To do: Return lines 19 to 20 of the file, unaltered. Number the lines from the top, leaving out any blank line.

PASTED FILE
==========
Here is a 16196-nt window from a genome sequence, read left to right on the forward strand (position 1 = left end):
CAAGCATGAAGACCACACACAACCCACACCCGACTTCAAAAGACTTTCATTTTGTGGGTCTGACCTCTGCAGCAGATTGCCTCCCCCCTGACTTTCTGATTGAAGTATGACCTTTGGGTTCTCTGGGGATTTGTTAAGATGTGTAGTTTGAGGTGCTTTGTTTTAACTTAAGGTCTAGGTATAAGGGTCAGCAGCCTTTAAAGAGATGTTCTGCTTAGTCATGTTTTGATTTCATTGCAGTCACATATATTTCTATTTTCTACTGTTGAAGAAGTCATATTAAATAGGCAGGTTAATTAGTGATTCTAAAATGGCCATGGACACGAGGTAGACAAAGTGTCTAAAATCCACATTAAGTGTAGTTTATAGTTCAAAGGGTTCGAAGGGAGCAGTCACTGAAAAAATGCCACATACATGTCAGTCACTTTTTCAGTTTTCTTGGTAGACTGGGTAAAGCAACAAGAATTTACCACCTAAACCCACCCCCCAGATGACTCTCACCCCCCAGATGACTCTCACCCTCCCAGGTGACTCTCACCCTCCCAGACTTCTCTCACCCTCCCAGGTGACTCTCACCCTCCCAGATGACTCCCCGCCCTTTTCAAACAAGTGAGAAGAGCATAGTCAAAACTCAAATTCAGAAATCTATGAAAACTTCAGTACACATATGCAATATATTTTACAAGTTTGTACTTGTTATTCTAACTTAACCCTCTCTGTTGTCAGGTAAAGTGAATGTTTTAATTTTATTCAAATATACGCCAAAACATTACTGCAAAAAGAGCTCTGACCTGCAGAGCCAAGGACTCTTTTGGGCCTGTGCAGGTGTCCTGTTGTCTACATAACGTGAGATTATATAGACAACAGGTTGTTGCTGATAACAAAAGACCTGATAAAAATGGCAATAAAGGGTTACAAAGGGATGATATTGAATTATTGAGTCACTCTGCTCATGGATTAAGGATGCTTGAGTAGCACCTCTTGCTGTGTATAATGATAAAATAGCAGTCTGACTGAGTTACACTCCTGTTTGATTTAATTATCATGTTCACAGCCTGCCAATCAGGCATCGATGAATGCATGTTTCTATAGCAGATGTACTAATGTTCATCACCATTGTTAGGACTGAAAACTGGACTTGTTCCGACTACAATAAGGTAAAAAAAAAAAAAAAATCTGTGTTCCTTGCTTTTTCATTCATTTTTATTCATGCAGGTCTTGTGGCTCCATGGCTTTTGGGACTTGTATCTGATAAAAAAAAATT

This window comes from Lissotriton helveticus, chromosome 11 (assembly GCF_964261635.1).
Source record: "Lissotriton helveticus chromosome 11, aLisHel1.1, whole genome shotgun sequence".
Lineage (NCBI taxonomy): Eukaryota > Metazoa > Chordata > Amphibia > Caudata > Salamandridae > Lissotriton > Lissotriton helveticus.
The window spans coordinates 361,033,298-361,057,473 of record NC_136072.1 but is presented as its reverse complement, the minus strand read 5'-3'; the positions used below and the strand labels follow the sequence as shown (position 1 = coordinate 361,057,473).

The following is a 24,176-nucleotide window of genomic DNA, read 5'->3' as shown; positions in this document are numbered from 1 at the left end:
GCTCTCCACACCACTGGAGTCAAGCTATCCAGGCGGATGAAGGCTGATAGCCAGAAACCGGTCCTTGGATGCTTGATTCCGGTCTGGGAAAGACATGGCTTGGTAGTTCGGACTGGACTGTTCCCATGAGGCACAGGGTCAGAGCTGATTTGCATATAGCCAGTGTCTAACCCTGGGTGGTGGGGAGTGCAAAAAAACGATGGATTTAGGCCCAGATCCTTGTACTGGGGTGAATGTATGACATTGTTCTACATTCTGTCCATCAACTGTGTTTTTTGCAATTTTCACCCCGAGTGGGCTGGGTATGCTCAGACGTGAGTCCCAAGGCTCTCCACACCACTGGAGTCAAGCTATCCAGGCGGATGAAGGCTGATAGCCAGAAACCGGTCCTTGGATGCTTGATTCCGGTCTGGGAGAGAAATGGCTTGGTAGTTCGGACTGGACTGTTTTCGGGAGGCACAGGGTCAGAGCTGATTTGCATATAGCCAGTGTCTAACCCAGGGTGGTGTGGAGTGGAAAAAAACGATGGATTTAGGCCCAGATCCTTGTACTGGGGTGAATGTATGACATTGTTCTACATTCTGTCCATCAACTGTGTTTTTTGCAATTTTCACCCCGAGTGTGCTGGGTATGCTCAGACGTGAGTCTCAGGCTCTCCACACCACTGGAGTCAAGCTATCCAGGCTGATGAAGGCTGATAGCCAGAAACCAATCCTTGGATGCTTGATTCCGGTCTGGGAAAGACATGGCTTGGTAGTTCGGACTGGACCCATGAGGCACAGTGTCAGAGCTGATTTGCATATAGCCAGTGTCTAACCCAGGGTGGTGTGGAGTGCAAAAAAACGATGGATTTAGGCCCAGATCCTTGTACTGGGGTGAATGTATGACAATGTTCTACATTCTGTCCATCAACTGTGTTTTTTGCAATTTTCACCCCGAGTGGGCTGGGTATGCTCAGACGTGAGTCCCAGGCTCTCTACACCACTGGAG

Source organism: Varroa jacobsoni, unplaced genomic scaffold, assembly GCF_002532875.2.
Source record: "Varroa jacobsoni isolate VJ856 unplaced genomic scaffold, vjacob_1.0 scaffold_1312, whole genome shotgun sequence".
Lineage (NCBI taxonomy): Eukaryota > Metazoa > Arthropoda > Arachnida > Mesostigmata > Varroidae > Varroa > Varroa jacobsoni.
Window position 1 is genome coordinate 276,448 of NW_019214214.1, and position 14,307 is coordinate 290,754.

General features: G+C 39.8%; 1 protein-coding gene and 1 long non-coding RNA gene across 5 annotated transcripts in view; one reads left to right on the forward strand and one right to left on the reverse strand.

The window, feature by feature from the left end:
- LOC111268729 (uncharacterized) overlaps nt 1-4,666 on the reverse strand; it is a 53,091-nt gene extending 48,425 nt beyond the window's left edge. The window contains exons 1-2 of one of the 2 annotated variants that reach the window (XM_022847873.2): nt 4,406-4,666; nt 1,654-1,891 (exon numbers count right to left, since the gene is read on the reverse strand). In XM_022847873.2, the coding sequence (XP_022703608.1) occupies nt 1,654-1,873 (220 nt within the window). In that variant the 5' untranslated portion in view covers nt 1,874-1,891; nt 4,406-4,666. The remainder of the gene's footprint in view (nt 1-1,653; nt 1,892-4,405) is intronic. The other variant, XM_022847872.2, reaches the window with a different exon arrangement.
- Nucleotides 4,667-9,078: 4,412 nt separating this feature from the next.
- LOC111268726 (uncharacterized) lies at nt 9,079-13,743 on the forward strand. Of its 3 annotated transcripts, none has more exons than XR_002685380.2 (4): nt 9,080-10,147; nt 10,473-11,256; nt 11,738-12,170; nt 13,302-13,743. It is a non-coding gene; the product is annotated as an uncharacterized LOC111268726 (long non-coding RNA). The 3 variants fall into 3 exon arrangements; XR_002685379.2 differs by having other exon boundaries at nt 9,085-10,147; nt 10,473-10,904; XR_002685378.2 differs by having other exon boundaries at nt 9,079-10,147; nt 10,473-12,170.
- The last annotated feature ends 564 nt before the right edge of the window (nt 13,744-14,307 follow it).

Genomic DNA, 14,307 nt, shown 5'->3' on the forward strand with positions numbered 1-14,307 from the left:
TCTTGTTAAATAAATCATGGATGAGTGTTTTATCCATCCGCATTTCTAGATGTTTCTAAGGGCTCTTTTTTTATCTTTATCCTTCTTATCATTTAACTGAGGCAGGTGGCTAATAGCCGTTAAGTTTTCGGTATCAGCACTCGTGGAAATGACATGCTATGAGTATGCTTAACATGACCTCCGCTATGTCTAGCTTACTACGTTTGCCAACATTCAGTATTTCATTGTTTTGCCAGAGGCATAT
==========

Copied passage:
Genomic DNA, 14,307 nt, shown 5'->3' on the forward strand with positions numbered 1-14,307 from the left:
TCTTGTTAAATAAATCATGGATGAGTGTTTTATCCATCCGCATTTCTAGATGTTTCTAAGGGCTCTTTTTTTATCTTTATCCTTCTTATCATTTAACTGAGGCAGGTGGCTAATAGCCGTTAAGTTTTCGGTATCAGCACTCGTGGAAATGACATGCTATGAGTATGCTTAACATGACCTCCGCTATGTCTAGCTTACTACGTTTGCCAACATTCAGTATTTCATTGTTTTGCCAGAGGCATAT